Maghaberry: Inmates asked to do work of prison staff
Prisoners had to help care for fellow inmates due to staff shortages at Northern Ireland's high-security prison, an ex prison officer has said.
Two former officers said staffing levels at Maghaberry made it impossible for them to protect vulnerable inmates.
One of the women said some prisoners had serious mental and physical health problems and "should not be in prison".
"This is not reflective of Maghaberry Prison today," a NI Prison Service spokesperson said.
"The BBC's decision to give credibility to two anonymous sources, on working practices which are alleged to have occurred two years ago is hugely disappointing.
"The staff at Maghaberry Prison carry out complex and challenging roles every day and indeed, are highly scrutinised by independent inspectors on a regular basis.
"Maghaberry Prison has a dedicated and professional workforce with a strong leadership team," a spokesperson added.
The two women, who have now left their jobs, spoke anonymously to BBC News NI.
One, who we will call Gemma, said she often had to rely on other prisoners to help her look out for the most vulnerable men on her wing at the County Antrim jail.
"We had a prisoner who had the mental age of a young child, he was in his late 20s, but he would watch Power Rangers on repeat in his cell," Gemma said.
"He didn't know to go for exercise or food or to clean himself.
"He needed a full-time carer, so we actually had to ask other prisoners to try and help him because we just couldn't provide that level of care to one prisoner when there were 29 other men there."
Maghaberry: A prison in the spotlight
Maghaberry Prison, Northern Ireland's only high-security jail, opened in 1986 and has never been far from the headlines.
In recent years, the prison has been criticised for serious incidents in which prisoners have died or committed serious self-harm.
Follow-up inspections in the last two years have indicated some "fragile" progress but concern remains about vulnerable prisoners.
Gemma worked at the prison when there was a number of suicides but claimed a lack of staff meant the correct care could not be given to prisoners who were suicidal or self harming.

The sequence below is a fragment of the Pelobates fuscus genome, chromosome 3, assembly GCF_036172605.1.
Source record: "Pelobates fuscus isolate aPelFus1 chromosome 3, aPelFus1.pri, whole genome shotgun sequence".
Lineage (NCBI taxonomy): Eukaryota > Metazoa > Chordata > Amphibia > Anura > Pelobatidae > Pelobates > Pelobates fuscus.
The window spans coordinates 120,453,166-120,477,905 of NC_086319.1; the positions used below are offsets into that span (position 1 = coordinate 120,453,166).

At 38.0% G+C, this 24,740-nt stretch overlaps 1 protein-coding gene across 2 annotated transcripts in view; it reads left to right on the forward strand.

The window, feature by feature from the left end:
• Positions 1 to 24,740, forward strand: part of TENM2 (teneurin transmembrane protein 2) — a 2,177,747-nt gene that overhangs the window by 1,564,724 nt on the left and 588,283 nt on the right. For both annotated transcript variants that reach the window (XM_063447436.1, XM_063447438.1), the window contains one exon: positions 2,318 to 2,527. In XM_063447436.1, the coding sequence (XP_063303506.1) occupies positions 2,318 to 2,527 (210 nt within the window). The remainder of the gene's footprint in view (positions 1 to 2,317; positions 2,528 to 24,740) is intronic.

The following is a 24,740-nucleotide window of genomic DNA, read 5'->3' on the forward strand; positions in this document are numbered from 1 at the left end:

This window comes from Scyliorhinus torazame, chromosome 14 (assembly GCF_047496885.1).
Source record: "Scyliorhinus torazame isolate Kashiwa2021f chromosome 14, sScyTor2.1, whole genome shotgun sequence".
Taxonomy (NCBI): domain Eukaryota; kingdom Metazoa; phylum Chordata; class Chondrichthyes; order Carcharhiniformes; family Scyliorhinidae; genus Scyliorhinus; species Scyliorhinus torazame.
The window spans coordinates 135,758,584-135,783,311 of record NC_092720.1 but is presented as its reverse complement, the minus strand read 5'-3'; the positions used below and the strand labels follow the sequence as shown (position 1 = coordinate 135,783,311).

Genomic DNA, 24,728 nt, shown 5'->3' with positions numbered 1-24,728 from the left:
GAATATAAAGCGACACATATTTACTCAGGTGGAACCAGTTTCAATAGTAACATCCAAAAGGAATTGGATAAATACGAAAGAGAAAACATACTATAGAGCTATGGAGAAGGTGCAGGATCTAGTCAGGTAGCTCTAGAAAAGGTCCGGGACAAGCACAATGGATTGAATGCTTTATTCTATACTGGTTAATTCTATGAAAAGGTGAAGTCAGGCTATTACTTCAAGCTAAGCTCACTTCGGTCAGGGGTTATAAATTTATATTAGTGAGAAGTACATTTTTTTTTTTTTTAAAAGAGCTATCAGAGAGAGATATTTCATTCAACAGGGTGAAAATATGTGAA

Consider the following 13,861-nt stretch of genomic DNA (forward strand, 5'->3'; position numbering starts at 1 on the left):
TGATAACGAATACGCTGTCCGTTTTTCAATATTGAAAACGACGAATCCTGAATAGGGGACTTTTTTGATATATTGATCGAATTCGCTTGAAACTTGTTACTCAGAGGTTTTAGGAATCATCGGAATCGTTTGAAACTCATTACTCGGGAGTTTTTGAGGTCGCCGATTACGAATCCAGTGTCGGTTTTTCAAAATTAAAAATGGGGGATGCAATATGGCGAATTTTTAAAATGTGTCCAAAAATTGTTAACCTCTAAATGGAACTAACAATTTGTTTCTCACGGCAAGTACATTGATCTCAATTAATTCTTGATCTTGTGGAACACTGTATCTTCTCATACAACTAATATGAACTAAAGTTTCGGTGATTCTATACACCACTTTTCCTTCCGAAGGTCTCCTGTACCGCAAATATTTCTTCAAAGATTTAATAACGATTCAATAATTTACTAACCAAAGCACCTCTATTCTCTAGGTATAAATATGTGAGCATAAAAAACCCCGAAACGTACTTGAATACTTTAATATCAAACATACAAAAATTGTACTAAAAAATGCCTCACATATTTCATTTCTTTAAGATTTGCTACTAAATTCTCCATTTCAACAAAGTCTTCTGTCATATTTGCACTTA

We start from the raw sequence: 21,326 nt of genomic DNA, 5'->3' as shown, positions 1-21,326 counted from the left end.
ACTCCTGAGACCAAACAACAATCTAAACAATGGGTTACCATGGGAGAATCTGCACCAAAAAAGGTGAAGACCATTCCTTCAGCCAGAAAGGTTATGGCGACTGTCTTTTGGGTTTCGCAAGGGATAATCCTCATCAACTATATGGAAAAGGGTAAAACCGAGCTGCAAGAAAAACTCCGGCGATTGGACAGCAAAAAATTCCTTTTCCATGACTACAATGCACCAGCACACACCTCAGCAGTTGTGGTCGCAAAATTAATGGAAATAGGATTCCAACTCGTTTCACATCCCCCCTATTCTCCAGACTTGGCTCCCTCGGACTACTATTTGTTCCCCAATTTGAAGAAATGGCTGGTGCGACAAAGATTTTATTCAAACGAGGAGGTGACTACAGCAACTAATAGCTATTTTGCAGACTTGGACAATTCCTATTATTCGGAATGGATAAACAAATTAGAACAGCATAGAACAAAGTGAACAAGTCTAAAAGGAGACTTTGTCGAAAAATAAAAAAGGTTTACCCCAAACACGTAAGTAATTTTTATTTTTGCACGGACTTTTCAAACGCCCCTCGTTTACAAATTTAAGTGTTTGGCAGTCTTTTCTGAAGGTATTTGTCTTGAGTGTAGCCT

"We did our best to get a chat with them every now and then, but at times things were missed," she said.
She also raised concerns about the amount of time prisoners were kept locked in their cells - claiming that it could sometimes be 23 hours a day for prisoners who did not work or undertake education.
Gemma said she began to get frightened by the levels of understaffing. She said during training she had been told there would be four or five members of staff to look after about 30 prisoners at any one time.
However, in reality, there could sometimes only be two, and that second person could be asked to deal with an incident in the prison. That left one prison officer by themselves.
"Sometimes I would be on my own on a wing and it would be total lockdown. I couldn't open the [cell] doors because it would be deemed too dangerous," she said.
'Cell covered in blood'
Gemma said she raised staff issues with the then minister for justice, Claire Sugden, in December 2016 and was told "there was just no money".
Ms Sugden told BBC News NI that "a lot of the issues faced by prison officers do come down to money".
She also said that when she was minister for justice she campaigned for some prisons to be rebuilt because new designs would mean a safer environment for officers and inmates.
Last year, the governor of Maghaberry Prison told BBC News NI his job would be much easier if Northern Ireland had a dedicated medical facility to treat inmates at risk.
Another former prison officer, who we have called Jane, said self harm was something she saw regularly while working at Maghaberry.
Jane, who worked in a different part of the jail, said prisoners who needed help often could not get it because staff were stretched to their limit dealing with fighting between inmates and attacks on officers.
Despite that, Jane said two women officers often worked with up to 30 male prisoners on their own, with little or no visibility of each other.
"There was not one day that I didn't see some form of self harm, right up to a suicide," she said.
"It's amazing how quickly you are desensitised - a cell completely covered in blood became normal."
Jane said that when there were enough staff on shift she had "a completely different kind of day".
She also said that the training she received before starting as a prison officer was "first class" but "it didn't match up to the job at the end of it".